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2015 MLB Hall of Fame Inductees: Pedro Martinez, Randy Johnson, John Smoltz, and Craig Biggio

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"Are Johnson, Martinez, Smoltz Best Pitching Class Ever at Hall of Fame?" by Jay Jaffe on si.com

The 4th inductee is Craig Biggio, who will undoubtedly be overshadowed by the 9 combined Cy Young Awards the three hurlers share between them.

The Sports Illustrated article is interesting, as it attempts to rank the HOF classes in terms of "Best Pitchers," and, as it turns out, this year's class only ranks #2 using their methodology.

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In terms of 'freaks of nature,' Johnson and Martinez rank among the best of that breed. Martinez had unusually long fingers that were so flexible he could bend them backwards to touch his wrist, and he threw the nastiest of the nastiest splitter in the game. Johnson was amazing in that he was able to get the mechanics of that long 6'10" frame all together to deliver that freakish slider that seemed to be aimed at the back foot of the right-handed hitter, snapping under the hands. When both of these freaks were on, they were unhittable.

Another freak of nature I loved to watch grew up with me in Lancaster County -- Bruce Sutter, Hall of Fame Class of 2006. Early in his career he had surgery on his arm to relieve a pinched nerve, and he could never fully straighten his arm after that. He also had unusually long fingers. The combination of the two led him to perfect the split-fingered fastball, which he made his "out" pitch. I've bumped into him many times over the years back in Lancaster, and when I shake his hand, his fingers nearly come up to my elbow.

Of course, the 'freaks' list in baseball goes on....Mordecai "3 Fingers" Brown, ageless Satchell Paige, one-handed Jim Abbott....

As for the best pitching class ever to be inducted into the Hall, I wouldn't argue against this one. After WW2, there was a catch-up of star players from early in the 20th Century, so the '46 class featured Jack Chesbro, Joe McGinnity, Eddie Plank, Rube Waddell and Eddie Walsh. In their day, that was a hell of a pitching quintet. The '72 class had Lefty Gomez, Sandy Koufax and Early Wynn, who stack up pretty well against Martinez, Johnson and Smoltz.

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In terms of 'freaks of nature,' Johnson and Martinez rank among the best of that breed. Martinez had unusually long fingers that were so flexible he could bend them backwards to touch his wrist, and he threw the nastiest of the nastiest splitter in the game. Johnson was amazing in that he was able to get the mechanics of that long 6'10" frame all together to deliver that freakish slider that seemed to be aimed at the back foot of the right-handed hitter, snapping under the hands. When both of these freaks were on, they were unhittable.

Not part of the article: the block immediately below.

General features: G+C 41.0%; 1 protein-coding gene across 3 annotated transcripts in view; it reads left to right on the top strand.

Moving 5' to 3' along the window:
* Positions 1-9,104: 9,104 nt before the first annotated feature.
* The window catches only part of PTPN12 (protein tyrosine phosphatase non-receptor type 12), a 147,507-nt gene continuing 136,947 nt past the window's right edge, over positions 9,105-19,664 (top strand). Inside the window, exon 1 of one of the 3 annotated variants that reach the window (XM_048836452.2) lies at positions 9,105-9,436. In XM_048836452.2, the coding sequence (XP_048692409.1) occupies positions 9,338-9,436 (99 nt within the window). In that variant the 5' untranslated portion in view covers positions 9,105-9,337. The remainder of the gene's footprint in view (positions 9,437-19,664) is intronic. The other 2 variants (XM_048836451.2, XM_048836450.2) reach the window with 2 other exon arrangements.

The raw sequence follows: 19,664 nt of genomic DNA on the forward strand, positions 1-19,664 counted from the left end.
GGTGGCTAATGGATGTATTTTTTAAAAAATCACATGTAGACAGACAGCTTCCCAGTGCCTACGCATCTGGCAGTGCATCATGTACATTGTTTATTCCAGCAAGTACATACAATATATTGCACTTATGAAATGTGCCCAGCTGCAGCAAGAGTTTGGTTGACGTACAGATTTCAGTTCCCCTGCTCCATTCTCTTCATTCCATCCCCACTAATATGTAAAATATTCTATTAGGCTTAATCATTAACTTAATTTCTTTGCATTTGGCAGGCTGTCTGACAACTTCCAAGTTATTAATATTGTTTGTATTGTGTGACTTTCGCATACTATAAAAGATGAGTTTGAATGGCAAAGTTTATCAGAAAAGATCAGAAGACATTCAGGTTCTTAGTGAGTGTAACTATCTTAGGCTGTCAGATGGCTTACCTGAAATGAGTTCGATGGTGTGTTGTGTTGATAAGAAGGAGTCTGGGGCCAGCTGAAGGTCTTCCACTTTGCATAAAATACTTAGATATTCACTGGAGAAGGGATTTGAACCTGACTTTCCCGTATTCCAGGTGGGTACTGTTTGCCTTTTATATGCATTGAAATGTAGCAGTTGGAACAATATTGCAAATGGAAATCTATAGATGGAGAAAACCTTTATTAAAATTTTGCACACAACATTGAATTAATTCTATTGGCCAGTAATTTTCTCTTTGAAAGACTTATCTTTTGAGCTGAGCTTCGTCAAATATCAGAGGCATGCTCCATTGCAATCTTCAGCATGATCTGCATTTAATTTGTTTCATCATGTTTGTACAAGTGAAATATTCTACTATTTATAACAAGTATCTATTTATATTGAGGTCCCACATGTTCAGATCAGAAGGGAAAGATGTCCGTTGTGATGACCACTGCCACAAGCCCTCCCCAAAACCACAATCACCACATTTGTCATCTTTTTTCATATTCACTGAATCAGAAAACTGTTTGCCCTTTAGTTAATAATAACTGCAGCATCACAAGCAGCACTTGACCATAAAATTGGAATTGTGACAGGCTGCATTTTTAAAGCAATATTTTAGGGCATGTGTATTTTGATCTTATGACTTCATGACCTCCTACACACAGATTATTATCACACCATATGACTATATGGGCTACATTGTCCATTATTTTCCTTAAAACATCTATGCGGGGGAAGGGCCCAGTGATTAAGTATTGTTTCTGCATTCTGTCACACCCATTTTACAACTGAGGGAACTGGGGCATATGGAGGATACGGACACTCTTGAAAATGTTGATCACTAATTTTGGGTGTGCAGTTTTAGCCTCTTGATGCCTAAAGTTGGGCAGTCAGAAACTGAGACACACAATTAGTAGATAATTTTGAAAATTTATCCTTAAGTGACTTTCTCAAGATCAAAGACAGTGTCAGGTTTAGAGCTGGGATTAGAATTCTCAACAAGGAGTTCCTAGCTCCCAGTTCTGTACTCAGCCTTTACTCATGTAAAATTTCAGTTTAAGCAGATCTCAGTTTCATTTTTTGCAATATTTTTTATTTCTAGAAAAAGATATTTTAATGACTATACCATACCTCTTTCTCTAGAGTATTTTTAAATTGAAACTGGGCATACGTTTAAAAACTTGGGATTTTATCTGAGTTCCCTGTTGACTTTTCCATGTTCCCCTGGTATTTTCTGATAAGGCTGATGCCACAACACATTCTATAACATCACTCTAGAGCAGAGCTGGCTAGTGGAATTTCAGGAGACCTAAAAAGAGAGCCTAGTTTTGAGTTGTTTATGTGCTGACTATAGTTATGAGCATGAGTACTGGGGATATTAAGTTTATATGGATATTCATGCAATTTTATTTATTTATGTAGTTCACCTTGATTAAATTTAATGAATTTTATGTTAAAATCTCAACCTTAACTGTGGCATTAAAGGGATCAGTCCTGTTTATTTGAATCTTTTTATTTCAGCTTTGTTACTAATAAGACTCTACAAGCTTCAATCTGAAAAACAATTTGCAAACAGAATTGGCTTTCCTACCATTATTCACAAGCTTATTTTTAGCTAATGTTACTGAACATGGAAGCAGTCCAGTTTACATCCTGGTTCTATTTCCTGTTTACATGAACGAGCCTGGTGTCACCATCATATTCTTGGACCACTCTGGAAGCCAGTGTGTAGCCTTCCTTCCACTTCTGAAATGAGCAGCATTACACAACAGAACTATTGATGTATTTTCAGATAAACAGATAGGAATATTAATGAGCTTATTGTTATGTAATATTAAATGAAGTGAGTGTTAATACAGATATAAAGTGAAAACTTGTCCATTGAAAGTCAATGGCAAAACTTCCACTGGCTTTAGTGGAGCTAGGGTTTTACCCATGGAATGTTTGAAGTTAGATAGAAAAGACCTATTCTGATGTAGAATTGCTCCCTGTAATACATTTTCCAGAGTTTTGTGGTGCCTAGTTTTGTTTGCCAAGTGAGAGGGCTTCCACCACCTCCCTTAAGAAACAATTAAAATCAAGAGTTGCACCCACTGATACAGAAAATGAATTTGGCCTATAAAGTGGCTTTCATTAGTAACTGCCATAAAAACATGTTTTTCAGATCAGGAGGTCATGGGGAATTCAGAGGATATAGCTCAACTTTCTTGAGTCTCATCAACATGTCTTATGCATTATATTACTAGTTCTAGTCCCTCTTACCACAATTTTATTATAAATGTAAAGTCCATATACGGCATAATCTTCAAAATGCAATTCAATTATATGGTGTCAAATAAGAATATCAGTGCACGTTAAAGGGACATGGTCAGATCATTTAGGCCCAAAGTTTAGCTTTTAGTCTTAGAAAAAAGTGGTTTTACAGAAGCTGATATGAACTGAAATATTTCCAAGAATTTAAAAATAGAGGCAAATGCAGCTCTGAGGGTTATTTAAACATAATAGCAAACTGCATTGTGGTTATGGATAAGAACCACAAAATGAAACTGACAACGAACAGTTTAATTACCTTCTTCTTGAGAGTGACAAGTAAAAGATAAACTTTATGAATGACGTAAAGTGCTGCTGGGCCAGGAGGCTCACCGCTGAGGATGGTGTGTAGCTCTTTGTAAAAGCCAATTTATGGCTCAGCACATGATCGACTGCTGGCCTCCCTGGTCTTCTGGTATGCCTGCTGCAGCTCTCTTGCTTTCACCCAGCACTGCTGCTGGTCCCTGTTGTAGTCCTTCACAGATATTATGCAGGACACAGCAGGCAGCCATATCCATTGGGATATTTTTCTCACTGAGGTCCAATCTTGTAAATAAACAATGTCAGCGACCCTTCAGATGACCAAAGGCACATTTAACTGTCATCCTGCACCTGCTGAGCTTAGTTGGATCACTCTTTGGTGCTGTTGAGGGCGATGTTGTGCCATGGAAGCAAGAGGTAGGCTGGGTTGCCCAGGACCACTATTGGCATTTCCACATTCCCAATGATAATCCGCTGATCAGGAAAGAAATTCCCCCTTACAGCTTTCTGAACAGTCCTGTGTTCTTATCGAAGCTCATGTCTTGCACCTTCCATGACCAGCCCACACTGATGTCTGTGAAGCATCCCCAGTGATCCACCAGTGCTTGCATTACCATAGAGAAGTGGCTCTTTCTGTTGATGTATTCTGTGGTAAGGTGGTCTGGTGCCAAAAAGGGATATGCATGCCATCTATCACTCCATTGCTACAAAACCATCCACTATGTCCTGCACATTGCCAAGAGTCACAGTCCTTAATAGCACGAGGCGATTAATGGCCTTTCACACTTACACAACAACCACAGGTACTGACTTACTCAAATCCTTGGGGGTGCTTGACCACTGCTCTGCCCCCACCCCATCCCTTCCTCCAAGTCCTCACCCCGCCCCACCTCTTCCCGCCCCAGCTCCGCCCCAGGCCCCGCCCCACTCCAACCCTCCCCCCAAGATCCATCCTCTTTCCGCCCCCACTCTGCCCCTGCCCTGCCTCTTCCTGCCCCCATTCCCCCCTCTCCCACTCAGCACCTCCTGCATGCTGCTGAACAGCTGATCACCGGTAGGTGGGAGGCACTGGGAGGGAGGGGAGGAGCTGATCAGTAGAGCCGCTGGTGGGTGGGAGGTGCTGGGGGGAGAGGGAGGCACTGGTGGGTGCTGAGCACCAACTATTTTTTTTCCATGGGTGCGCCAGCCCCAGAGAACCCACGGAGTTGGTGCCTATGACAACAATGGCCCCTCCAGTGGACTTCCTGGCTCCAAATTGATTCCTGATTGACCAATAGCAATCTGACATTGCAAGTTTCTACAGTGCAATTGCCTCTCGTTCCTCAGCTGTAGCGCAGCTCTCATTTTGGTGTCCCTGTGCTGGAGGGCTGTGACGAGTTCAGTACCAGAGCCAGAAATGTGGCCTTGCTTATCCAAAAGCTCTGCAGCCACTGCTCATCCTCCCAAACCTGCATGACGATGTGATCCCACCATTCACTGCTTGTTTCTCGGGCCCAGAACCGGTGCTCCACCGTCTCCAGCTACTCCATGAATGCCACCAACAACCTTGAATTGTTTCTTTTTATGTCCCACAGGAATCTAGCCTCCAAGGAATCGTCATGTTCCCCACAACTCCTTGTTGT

I was in a hurry yesterday, but spent a couple fruitless minutes looking for the video of Randy Johnson throwing Edgar Martinez the first pitch of one of the All-Star Games. He purposely launched a fastball about a foot behind his head! Martinez was smiling and patting his chest like he was having heart palpitations

Dennis Martinez also said that Edgar Martinez was the batter he hated facing the most.

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I was in a hurry yesterday, but spent a couple fruitless minutes looking for the video of Randy Johnson throwing Edgar Martinez the first pitch of one of the All-Star Games. He purposely launched a fastball about a foot behind his head! Martinez was smiling and patting his chest like he was having heart palpitations

Dennis Martinez also said that Edgar Martinez was the batter he hated facing the most.

Try looking for John Kruk ....

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Try looking for John Kruk ....

Or Larry Walker!

Man it's weird - I had a visual in my mind of Edgar Martinez doing *exactly* the same thing that Kruk did, right down to tapping his chest. The mind is a funny thing.

What's interesting in the Kruk video is that, after the pitch, they cut to the AL dugout, where every person in the shot is laughing ... except Jim Palmer, who looks like he's muttering curse words under his breath (start here and look at Palmer).

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